climb the wall

climb the wall(s)

Fig. to be very agitated, anxious, bored, or excited. He was home for only three days; then he began to climb the wall. I was climbing the walls to get back to work.
See also: climb, wall

climb the wall

verb
See also: climb, wall
References in classic literature ?
She stroked his head with a half-embarrassed laugh, and replied, - 'I did not know he had attempted to climb the wall.
If the light is in front you must climb the wall, for they will leave the gate locked.
The Israeli military spokeswoman said that the boy was not injured in the shooting, claiming that he tried to climb the wall of the settlement
It is almost impossible to climb the wall without any support.
David Axtell, 42, a British health insurance consultant from Sr, was one of the first to climb the wall with his children Charlotte, nine, and George, 11.
People will be able to climb the wall for free until tomorrow, from 6pm to 10pm.
A Jewish extremist crossed the Magharbeh bridge, which links the gate with the Western Wall, and tried to climb the wall surrounding the mosque and enter it before being prevented by a guard.
Out of Doug and Gerry hurried down the alleyway at the back of Park Lane, and got ready to climb the wall of the yard which hopefully had 1964 on the other side.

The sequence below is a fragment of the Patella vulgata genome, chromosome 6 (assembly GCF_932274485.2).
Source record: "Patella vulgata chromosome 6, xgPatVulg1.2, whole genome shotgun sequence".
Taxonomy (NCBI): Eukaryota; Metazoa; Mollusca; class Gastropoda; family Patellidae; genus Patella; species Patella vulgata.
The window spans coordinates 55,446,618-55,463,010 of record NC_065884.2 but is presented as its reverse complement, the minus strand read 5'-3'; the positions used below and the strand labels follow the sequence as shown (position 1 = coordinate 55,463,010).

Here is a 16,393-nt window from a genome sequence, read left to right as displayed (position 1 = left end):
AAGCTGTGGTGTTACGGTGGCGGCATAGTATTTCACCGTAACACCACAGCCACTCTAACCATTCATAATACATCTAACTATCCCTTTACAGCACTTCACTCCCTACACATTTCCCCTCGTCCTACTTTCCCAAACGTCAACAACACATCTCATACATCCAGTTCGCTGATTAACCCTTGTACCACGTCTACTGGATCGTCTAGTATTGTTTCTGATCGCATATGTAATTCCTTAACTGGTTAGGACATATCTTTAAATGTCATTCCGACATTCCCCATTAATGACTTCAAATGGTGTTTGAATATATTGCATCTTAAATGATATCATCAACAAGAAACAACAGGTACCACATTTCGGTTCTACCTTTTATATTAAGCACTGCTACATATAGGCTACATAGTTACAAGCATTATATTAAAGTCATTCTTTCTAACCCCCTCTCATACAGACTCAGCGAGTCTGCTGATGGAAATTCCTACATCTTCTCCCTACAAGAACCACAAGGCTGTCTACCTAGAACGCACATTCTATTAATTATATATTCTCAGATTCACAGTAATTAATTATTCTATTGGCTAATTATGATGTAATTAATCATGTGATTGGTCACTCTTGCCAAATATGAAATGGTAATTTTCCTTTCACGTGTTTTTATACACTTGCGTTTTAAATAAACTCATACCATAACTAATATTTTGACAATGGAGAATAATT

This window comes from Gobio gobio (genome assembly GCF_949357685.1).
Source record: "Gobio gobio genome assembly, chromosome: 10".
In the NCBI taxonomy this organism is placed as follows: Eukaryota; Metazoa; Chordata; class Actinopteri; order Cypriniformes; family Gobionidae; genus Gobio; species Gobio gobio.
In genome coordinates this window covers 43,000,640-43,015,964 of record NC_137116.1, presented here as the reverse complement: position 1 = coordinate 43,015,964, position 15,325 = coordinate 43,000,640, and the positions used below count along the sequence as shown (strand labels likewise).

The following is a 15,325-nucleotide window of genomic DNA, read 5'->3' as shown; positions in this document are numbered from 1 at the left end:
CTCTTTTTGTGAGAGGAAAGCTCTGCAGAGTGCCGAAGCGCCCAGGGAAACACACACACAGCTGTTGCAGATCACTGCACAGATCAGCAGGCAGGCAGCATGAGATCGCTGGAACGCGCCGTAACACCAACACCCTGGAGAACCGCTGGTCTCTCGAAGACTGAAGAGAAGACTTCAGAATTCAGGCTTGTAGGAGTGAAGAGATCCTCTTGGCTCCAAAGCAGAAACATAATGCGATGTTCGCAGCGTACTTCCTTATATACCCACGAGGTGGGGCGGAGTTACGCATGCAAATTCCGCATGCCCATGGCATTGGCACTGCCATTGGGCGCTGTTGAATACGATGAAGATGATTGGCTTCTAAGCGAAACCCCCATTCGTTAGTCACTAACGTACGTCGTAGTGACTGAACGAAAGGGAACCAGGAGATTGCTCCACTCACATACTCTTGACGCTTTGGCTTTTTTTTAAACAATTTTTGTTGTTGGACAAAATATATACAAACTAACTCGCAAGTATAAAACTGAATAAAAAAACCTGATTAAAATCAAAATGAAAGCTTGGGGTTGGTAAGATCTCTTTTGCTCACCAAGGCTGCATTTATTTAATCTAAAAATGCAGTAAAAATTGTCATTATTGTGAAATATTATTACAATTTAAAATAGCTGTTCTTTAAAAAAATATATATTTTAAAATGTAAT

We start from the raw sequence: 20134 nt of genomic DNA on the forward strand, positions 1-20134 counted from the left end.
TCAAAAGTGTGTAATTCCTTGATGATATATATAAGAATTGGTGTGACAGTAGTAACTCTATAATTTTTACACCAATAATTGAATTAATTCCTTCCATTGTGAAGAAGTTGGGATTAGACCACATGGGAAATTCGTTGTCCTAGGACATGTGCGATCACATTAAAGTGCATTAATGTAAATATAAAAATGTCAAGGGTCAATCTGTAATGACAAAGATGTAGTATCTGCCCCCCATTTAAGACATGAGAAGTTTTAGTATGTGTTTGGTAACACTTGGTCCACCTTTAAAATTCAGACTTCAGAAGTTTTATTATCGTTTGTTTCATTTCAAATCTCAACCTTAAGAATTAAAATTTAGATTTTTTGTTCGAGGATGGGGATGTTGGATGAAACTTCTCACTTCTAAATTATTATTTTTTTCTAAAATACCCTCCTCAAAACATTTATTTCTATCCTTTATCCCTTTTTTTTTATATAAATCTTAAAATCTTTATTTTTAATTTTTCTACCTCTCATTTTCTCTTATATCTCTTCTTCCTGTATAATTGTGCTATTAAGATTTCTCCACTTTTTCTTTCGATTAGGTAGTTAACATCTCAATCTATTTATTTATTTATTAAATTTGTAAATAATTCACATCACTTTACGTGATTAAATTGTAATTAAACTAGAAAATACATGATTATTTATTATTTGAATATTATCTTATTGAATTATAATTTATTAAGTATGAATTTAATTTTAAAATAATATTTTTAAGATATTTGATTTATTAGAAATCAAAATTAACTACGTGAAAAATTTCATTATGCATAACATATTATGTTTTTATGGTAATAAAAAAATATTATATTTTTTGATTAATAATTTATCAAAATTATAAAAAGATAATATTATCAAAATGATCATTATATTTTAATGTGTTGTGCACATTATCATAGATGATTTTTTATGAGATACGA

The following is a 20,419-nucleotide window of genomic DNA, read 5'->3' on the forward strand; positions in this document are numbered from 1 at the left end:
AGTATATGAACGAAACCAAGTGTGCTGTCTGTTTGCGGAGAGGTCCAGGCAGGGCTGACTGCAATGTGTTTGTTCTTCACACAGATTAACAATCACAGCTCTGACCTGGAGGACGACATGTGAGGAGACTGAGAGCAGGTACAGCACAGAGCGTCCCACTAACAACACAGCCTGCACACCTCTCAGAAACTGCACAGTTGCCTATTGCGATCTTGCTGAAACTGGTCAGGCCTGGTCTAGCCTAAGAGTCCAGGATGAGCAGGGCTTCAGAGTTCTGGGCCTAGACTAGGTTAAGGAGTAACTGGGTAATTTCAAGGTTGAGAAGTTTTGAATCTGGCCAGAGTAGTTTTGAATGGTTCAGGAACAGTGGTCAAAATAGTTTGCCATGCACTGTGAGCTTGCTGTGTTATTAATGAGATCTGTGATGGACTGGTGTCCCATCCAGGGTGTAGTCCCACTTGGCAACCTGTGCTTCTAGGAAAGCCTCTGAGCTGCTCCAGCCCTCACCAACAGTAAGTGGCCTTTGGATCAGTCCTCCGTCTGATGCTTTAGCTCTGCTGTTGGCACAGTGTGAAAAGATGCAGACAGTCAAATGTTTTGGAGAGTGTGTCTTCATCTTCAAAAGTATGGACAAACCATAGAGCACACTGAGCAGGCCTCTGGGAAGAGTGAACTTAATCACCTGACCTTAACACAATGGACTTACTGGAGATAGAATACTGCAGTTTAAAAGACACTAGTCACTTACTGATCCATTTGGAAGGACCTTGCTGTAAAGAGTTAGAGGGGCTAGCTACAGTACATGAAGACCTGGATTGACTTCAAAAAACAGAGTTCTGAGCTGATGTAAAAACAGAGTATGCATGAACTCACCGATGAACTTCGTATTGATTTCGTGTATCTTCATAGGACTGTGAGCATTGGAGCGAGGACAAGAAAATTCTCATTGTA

YMCA members are encouraged to climb the wall under the watchful eyes of trained volunteers.
step up Cpl Dave MacKenzie helps Steven Wykes climb the wall at Moor End Technology College industry day AN introduction to the world of work was given to students at Moor End Technology College.
Youngsters paid 50p to climb the wall and all the money raised will go towards the Snowball Appeal, backed by the Evening Telegraph and Mercia FM.
They tended to spend more time attempting to climb the wall of the pool or swimming along the wall," Lai says.
It is easy to climb the wall from that side as there are some huge stones lying there.
Thankfully they did not make us climb the wall at the interview.